Man Catches 'Flesh-eating' Bacteria at Texas Beach During Family Visit

A man was hospitalized after he caught a so-called flesh-eating bacteria at a Texas beach.

Darrell Dunn visited Crystal Beach on the Gulf Coast with his family on May 5, when his legs were crushed in an incident involving a golf cart, his wife Robbin Kelly-Dunn told KTRK. The family were at the spot in Galveston County to celebrate her birthday.

According to Kelly-Dunn, the 911 dispatcher said it would take some time to get Dunn to a hospital because of where they were located. She said Dunn's wounds were exposed when he arrived at the hospital.

Kelly-Dunn, who works in health care, told KTRK: "I know protocol... When someone comes into the emergency room with something like that, especially if it's on a beach area, you are supposed to clean the wounds because of possible infections. Nothing was done."

After Dunn was discharged from hospital, the couple went to two additional hospitals and an urgent care unit before he was hospitalized. At the final hospital, doctors gave Dunn antibiotics.

Dunn was diagnosed with a Vibrio vulnificus infection. The bacteria is among those commonly described as "flesh-eating," alongside others such as A Streptococcus. The bacteria does not literally eat away at the skin, but instead can cause a rare, severe type of infection known as necrotizing fasciitis where the flesh around the wound dies, according to the U.S. Centers for Disease Control and Prevention.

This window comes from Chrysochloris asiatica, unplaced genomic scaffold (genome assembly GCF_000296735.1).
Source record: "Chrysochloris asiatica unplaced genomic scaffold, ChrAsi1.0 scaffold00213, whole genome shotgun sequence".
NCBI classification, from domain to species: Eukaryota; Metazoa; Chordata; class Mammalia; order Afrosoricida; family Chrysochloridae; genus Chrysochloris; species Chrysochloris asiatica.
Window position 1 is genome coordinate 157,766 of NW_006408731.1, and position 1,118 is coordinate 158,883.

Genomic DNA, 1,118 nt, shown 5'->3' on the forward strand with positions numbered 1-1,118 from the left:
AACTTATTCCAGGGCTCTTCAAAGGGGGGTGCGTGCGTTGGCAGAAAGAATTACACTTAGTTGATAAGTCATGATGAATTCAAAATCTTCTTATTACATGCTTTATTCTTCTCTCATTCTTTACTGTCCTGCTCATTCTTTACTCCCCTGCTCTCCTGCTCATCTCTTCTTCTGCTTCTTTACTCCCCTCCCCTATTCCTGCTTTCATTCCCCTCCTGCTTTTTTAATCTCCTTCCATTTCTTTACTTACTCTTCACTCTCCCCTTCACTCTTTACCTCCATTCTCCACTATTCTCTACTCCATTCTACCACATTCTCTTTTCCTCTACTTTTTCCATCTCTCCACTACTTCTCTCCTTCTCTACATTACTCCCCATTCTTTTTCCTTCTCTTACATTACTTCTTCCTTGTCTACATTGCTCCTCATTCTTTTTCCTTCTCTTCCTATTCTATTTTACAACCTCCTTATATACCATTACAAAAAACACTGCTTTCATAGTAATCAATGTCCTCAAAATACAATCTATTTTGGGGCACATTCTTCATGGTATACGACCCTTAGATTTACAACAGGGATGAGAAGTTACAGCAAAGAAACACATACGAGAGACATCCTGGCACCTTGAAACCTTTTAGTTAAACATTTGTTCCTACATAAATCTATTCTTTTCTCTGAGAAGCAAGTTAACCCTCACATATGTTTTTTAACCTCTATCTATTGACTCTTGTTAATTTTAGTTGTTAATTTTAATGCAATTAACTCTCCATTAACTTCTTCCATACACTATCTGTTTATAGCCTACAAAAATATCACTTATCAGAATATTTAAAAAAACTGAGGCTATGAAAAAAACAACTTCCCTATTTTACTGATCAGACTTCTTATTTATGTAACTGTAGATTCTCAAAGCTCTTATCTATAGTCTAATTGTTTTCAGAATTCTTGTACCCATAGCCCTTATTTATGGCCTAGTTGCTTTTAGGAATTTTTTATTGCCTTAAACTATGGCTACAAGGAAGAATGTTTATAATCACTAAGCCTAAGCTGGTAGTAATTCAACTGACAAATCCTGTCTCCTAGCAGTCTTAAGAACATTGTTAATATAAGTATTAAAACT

Vibrio vulnificus is present in all coastal U.S. waters, is most often found in warm seawater, and thrives at temperatures above 68 degrees Fahrenheit. Mostly, infections are linked to people eating contaminated raw oysters, with around 25 percent of infections caused by an open wound coming into contact with affected water. People who are immunocompromized, particularly those with conditions such as hepatitis B or C, as well as alcoholic livers disease are more likely to get infected.

Symptoms of a wound infection from Vibrio vulnificus include fever, as well as redness, swelling, pain, warmth, discoloration, and discharge at the site. Those with a blood infection can experience blistered skin, fever, chills, and low blood pressure.

Images of his wounds published by KTRK show a patch on Dunn's leg where the skin had become blistered.

Wounds infected with Vibrio vulnificus sometimes need to be cut away, or the area amputated, the CDC states on its website.

Kelly-Dunn told KTRK: "Had I waited, he could have possibly lost his limb."

Dr. Anthony Flores, associate professor in Pediatric Infectious Diseases at McGovern Medical School, told KTRK: "The infections themselves that we see in either children or adults are pretty rare. But, when we do see them, it's usually after exposure to the waters where the bug lives."

On its website, Galveston County Health District highlights how rare such infections are. In 2015, over 10 million people visited Texas beaches and fewer than 0.00035 percent people caught Vibrio vulnificus. The majority of those recovered without any long-term health problems.

Vibrio vulnificus, getty
An illustration shows vibrio vulnificus bacteria. Darrell Dunn caught the bacteria at a Texas beach. Getty Images/Dr_Microbe